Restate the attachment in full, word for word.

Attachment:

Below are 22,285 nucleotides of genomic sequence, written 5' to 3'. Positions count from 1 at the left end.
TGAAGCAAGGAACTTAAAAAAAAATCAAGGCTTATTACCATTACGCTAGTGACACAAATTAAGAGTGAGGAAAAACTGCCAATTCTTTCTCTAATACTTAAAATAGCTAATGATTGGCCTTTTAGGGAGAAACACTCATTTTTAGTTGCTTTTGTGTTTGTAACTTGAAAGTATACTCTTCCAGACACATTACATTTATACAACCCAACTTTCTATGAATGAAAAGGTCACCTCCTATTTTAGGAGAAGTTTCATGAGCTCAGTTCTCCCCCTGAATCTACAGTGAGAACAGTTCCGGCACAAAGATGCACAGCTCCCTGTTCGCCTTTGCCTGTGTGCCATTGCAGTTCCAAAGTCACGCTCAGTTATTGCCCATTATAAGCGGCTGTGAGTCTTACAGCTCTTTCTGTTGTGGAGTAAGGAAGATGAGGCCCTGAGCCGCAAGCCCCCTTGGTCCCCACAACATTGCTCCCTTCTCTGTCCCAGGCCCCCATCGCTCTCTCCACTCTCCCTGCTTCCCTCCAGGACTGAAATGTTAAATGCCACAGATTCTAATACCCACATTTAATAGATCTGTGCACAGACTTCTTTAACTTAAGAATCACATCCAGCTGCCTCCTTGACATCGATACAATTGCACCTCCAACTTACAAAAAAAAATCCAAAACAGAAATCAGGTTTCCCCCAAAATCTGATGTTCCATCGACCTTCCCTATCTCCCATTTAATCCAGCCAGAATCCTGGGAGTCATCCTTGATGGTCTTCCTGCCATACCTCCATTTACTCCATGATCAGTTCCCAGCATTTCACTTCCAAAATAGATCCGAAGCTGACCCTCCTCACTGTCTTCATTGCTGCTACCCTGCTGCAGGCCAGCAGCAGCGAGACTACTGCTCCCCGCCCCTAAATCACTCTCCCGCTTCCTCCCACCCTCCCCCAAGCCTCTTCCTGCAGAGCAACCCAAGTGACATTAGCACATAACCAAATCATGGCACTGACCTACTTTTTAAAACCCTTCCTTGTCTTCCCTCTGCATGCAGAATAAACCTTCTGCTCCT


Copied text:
Below are 22,285 nucleotides of genomic sequence, written 5' to 3'. Positions count from 1 at the left end.
TGAAGCAAGGAACTTAAAAAAAAATCAAGGCTTATTACCATTACGCTAGTGACACAAATTAAGAGTGAGGAAAAACTGCCAATTCTTTCTCTAATACTTAAAATAGCTAATGATTGGCCTTTTAGGGAGAAACACTCATTTTTAGTTGCTTTTGTGTTTGTAACTTGAAAGTATACTCTTCCAGACACATTACATTTATACAACCCAACTTTCTATGAATGAAAAGGTCACCTCCTATTTTAGGAGAAGTTTCATGAGCTCAGTTCTCCCCCTGAATCTACAGTGAGAACAGTTCCGGCACAAAGATGCACAGCTCCCTGTTCGCCTTTGCCTGTGTGCCATTGCAGTTCCAAAGTCACGCTCAGTTATTGCCCATTATAAGCGGCTGTGAGTCTTACAGCTCTTTCTGTTGTGGAGTAAGGAAGATGAGGCCCTGAGCCGCAAGCCCCCTTGGTCCCCACAACATTGCTCCCTTCTCTGTCCCAGGCCCCCATCGCTCTCTCCACTCTCCCTGCTTCCCTCCAGGACTGAAATGTTAAATGCCACAGATTCTAATACCCACATTTAATAGATCTGTGCACAGACTTCTTTAACTTAAGAATCACATCCAGCTGCCTCCTTGACATCGATACAATTGCACCTCCAACTTACAAAAAAAAATCCAAAACAGAAATCAGGTTTCCCCCAAAATCTGATGTTCCATCGACCTTCCCTATCTCCCATTTAATCCAGCCAGAATCCTGGGAGTCATCCTTGATGGTCTTCCTGCCATACCTCCATTTACTCCATGATCAGTTCCCAGCATTTCACTTCCAAAATAGATCCGAAGCTGACCCTCCTCACTGTCTTCATTGCTGCTACCCTGCTGCAGGCCAGCAGCAGCGAGACTACTGCTCCCCGCCCCTAAATCACTCTCCCGCTTCCTCCCACCCTCCCCCAAGCCTCTTCCTGCAGAGCAACCCAAGTGACATTAGCACATAACCAAATCATGGCACTGACCTACTTTTTAAAACCCTTCCTTGTCTTCCCTCTGCATGCAGAATAAACCTTCTGCTCCT